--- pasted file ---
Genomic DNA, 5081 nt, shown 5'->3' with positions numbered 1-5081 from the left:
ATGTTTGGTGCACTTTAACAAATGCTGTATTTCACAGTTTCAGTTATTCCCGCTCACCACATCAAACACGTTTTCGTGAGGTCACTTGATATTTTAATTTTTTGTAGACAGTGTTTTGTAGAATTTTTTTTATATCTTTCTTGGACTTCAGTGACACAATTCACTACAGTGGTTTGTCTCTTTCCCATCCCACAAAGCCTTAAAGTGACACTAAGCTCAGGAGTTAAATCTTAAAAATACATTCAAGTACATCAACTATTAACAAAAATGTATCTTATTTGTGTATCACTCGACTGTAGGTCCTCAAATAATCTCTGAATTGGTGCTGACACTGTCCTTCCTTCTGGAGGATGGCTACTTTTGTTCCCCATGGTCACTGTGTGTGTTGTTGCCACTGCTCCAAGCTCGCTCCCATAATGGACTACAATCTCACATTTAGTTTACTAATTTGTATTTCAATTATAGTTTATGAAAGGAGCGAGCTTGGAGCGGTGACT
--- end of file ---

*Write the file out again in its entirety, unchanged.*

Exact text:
Genomic DNA, 5081 nt, shown 5'->3' with positions numbered 1-5081 from the left:
ATGTTTGGTGCACTTTAACAAATGCTGTATTTCACAGTTTCAGTTATTCCCGCTCACCACATCAAACACGTTTTCGTGAGGTCACTTGATATTTTAATTTTTTGTAGACAGTGTTTTGTAGAATTTTTTTTATATCTTTCTTGGACTTCAGTGACACAATTCACTACAGTGGTTTGTCTCTTTCCCATCCCACAAAGCCTTAAAGTGACACTAAGCTCAGGAGTTAAATCTTAAAAATACATTCAAGTACATCAACTATTAACAAAAATGTATCTTATTTGTGTATCACTCGACTGTAGGTCCTCAAATAATCTCTGAATTGGTGCTGACACTGTCCTTCCTTCTGGAGGATGGCTACTTTTGTTCCCCATGGTCACTGTGTGTGTTGTTGCCACTGCTCCAAGCTCGCTCCCATAATGGACTACAATCTCACATTTAGTTTACTAATTTGTATTTCAATTATAGTTTATGAAAGGAGCGAGCTTGGAGCGGTGACT